The little prince and a baobab, surrounded by those lopsided stars

The last room in the exhibit displayed over a hundred different translations of Le Petit Prince. The book has actually been published in nearly five hundred languages, often with a version of the original cover but sometimes with art by another illustrator. I always love seeing the same title in a bunch of different languages and scripts. In this case, it was a testament to how broadly this slender and deceptively simple book has resonated.

Réunion Creole translation of Le Petit Prince (other translations on display included Basque and Breton editions)

Michelle Zauner at Grinnell

Back in May, the Grinnell Asian American Association hosted a reading and Q & A by Michelle Zauner, the author of the bestselling memoir Crying in H Mart. Zauner was also on campus to perform with her band, Japanese Breakfast, which I personally did not know of but which seems to be kind of a big deal? I had heard of Crying in H Mart, though pandemic time being what it is, I somehow thought it had come out before the pandemic rather than in April 2021. I wasn’t originally planning to attend the reading, but then my friend Laura, a colleague who also comes from a Taishanese-speaking family, asked if I wanted to go with her, so I did. It was well worth it.

The event drew a crowd that filled the auditorium. When Zauner walked out of the wings, I was surprised to realize she was mixed race. Somehow I had assumed she was just Korean; maybe Zauner was her married name. But the chapter she read from her memoir made her background pretty clear. Crying in H Mart is generally about her Korean mother’s death from cancer. I haven’t read it, though I’d definitely like to now. Zauner read the chapter about her and her white father’s vacation in Vietnam after her mother had passed away. They had thought to take a trip for a change of scene, to take their minds off things, and they decided on Vietnam. Unfortunately, Southeast Asia did not furnish an escape from the fog of grief, and the trip was not exactly fabulous. The chapter describes some of their sightseeing and then relates a fight she and her father had a Franco-Vietnamese restaurant, which culminated in her father telling her her mother had warned him not to let her, their daughter, take advantage of him after she was gone and Zauner saying to her father that she was exercising great self-control in not telling him all the things she could be. She then stormed out of the restaurant and wandered around the town. She ended up in a karaoke bar frequented by locals, where she met a young Vietnamese woman. They each told the other they were sad. When the Vietnamese woman asked Zauner why she was sad, she said because her mother had died. The Vietnamese woman was sad because she wanted to be a singer but her parents didn’t support this. She encouraged Zauner to sing a song, and by the sound of it, everyone in the bar did.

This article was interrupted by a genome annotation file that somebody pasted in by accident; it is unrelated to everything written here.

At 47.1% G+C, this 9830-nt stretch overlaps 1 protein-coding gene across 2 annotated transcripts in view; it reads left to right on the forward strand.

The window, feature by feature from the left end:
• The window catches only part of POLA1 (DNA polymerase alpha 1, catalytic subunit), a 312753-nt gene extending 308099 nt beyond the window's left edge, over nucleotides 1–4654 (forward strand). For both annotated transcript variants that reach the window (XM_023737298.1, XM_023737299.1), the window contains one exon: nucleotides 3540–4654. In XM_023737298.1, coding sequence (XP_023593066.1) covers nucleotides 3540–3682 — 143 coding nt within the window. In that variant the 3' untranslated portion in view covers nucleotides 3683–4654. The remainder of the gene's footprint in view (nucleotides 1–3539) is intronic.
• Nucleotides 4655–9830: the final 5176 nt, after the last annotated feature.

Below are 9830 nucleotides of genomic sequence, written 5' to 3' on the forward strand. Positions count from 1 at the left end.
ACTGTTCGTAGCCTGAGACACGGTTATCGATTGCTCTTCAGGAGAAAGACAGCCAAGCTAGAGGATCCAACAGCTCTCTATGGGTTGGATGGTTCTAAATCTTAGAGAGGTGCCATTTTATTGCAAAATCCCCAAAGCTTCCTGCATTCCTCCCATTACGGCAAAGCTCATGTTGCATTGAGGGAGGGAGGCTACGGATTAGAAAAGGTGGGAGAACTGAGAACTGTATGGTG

The chapter was very well written and funny in places, and Zauner read it compellingly. Afterward, the floor was opened for audience questions. I don’t remember all the questions and their answers, but Zauner was great at this part too. There were some questions about her dual careers as a writer and a musician. Zauner said that, funnily enough, when she was growing up, becoming a rockstar seemed more possible than becoming an author. I believe she said she wasn’t much supported in artistic pursuits. In college, she took all the creative writing classes available to her except creative nonfiction because she didn’t think someone like her (a mixed race person) could write nonfiction that anyone would be interested in reading. It sounded like she hadn’t seen any examples of this, that is, she hadn’t had any mirrors, so she didn’t think it was a possibility.

Someone asked her if her father had read Crying in H Mart and what he thought of it. By the sound of it, the memoir may not have been the most flattering portrait of him. Zauner said he claims to have read it, though she’s not sure if that’s true. He did object to her having written that he’d sold used cars to the military because actually the cars had been new. She found it funny that it was this of all things that he’d complain about.

Another thing Zauner brought up, although I can’t remember what prompted it, is a notion a fair number of mixed race people subscribe to, namely, that we aren’t “half” anything. I might not be recalling how she expressed it exactly right, but she said that a lot of mixed people nowadays see themselves or at least choose to describe themselves as whole: wholly X and wholly Y (rather than half-X and half-Y). And she thinks that’s great, but for her personally, that doesn’t really resonate or feel authentic to her own experience. She does feel half-Korean, and I think she also said it felt like an asset, in some way? (This is what comes of writing blog posts a month after the fact!) Maybe that it had helped her in her musical career somehow, this feeling of not being fully one thing or the other? I was struck by her comment because I count myself among those who try not to use “half-X” language when talking about their own identities. But adjusting your language is one thing, and how you actually feel is another. That’s not to say I feel “half,” but being mixed is definitely a disinct experience. I liked how Zauner addressed that head on and shared what she actually thought, even if it perhaps didn’t fit into recent prevailing sentiments.